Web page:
OCTA Teaches Jobs Creation 101:
You know the facts: nationally, about 370,000 government
jobs were just "created" vs. only 41,000 private sector jobs. With
a real state unemployment rate nearing 20% (counting those underemployed and
those folks who just "gave up looking"), California needs two million jobs right now.
Even Orange County-damning by faint praise with
"only" a 9.5% unemployment rate-has lost almost 175,000 jobs,
with the transportation sector down over 40%.
good news for new jobs is here to share. Under the
leadership of City of Orange Mayor Carolyn Cavecche, who also serves on
Orange CountyTransportation Authority’s board of directors, a new OCTA
was unanimously adopted today: OCTA now has established as its target
of all professional services allowed be contracted to the private
We’re talking local projects, highway projects and
freeway projects-all projects, which in the past, have been divided
between Caltrans using its in-house staff and OCTA using private firms to
perform the work.
That doesn’t mean Caltrans doesn’t get any work,
rather the OCTA "target" is to favor the private sector, with each
project looked at for its own unique needs and expertise, with appropriate
staff recommendations to the board-the right workers for the right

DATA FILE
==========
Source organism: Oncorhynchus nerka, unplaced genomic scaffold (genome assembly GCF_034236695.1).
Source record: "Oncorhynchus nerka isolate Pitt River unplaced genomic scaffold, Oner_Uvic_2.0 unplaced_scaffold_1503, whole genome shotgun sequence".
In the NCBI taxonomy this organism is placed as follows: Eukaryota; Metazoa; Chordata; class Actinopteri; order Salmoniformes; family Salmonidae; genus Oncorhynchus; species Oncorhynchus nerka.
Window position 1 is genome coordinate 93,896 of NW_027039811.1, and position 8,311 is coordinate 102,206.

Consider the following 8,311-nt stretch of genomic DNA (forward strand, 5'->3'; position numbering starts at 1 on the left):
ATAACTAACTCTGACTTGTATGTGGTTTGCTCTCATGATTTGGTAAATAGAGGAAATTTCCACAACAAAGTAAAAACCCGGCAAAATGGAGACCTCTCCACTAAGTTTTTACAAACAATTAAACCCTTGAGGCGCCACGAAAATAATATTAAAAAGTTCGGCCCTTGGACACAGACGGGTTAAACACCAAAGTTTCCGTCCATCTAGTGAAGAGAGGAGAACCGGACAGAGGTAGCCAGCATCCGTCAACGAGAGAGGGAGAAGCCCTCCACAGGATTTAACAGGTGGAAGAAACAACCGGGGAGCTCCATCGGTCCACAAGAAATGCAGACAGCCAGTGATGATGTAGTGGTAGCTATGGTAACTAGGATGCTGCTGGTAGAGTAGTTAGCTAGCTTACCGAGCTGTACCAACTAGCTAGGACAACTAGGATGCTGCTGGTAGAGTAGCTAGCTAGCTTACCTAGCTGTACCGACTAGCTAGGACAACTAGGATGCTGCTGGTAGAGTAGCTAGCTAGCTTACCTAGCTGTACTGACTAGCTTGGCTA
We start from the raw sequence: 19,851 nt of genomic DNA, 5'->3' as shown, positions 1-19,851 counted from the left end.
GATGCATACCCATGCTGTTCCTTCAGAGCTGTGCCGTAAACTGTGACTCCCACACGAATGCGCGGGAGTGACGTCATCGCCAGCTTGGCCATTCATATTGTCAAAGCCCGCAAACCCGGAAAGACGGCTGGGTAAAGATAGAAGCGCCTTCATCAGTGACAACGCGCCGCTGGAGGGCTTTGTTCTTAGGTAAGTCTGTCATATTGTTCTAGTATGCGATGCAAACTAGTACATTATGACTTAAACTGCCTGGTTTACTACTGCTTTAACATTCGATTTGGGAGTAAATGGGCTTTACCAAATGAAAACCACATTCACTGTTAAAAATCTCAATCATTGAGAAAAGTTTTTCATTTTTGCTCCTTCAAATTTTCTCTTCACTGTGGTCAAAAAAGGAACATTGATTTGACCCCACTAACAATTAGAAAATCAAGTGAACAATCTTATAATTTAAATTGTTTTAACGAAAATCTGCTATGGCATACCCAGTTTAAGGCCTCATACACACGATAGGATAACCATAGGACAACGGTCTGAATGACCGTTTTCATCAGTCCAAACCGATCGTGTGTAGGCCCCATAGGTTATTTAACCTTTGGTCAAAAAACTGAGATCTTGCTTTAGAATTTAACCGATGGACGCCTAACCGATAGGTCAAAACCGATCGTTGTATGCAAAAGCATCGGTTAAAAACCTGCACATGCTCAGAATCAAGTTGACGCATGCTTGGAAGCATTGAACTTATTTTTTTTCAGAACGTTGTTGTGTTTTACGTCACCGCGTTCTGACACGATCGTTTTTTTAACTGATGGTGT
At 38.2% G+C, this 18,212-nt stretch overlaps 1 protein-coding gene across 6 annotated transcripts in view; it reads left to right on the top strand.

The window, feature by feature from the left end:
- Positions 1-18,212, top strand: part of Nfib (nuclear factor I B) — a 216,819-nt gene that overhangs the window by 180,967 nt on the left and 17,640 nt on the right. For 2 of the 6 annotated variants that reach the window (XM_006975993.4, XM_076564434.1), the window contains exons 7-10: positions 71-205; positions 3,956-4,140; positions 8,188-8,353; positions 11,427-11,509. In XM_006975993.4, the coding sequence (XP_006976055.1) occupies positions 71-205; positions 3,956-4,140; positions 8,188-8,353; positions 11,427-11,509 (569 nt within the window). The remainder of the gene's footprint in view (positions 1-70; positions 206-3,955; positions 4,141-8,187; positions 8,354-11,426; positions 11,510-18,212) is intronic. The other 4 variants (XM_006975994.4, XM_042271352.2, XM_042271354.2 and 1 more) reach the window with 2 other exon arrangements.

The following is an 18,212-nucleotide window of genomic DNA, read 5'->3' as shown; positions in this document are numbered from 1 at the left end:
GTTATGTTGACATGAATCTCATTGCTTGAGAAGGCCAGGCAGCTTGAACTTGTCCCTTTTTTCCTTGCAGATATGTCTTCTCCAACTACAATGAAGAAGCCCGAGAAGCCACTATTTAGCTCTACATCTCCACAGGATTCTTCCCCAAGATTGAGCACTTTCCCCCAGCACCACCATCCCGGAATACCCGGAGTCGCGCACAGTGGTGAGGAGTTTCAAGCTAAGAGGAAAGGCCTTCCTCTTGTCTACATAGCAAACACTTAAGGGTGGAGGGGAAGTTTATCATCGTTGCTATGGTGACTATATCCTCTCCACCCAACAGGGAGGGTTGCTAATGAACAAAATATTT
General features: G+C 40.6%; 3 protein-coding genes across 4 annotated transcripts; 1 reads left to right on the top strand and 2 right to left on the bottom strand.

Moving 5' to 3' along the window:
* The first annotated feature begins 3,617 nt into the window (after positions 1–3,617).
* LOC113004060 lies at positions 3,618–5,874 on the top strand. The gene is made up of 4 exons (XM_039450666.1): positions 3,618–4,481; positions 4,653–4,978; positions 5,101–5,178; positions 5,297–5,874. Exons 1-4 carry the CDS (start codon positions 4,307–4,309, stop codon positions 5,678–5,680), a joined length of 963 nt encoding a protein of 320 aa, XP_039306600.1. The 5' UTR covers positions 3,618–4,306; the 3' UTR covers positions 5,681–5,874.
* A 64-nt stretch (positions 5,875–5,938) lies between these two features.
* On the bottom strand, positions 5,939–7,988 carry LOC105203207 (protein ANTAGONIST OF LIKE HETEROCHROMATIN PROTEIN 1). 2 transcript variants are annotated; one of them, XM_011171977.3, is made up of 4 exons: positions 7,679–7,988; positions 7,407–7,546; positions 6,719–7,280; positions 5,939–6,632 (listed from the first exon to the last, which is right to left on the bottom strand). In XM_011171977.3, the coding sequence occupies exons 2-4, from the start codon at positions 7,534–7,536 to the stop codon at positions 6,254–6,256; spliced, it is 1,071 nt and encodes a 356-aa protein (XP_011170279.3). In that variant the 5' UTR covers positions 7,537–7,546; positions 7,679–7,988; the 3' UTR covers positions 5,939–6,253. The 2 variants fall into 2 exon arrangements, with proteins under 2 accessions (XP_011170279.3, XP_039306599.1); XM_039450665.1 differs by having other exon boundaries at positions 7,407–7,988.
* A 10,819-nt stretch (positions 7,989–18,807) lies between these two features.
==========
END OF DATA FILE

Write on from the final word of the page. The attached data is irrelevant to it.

is shocking is that more local transportation
authorities haven’t established this policy to help their own local
economies. Clearly, they have the authority to do so under Proposition
passed by California voters in November 2000, where local and state
have the "choice and authority" to use private sector
services.Furthermore, that choice and authority exists regardless of
regardless of what agency programs the project, and regardless of
project is part of a state owned or operated facility, like a freeway.
In addition, opponents of Proposition 35-mostly
government unions-have used every conceivable lawsuit and legal argument
to set it aside in court, but in the end, every court at every
level-including the California Supreme Court twice
unanimously-rejected all of those legal challenges and upheld the
provisions of Prop 35.
Let’s call it "The Cavecche
Principle"-get your own local transportation authority to pass this
policy and help lead a statewide movement to put folks back to work starting
with each of our own local economies.
Our legislators can’t do it. The government unions
won’t do it. So let’s just do it ourselves.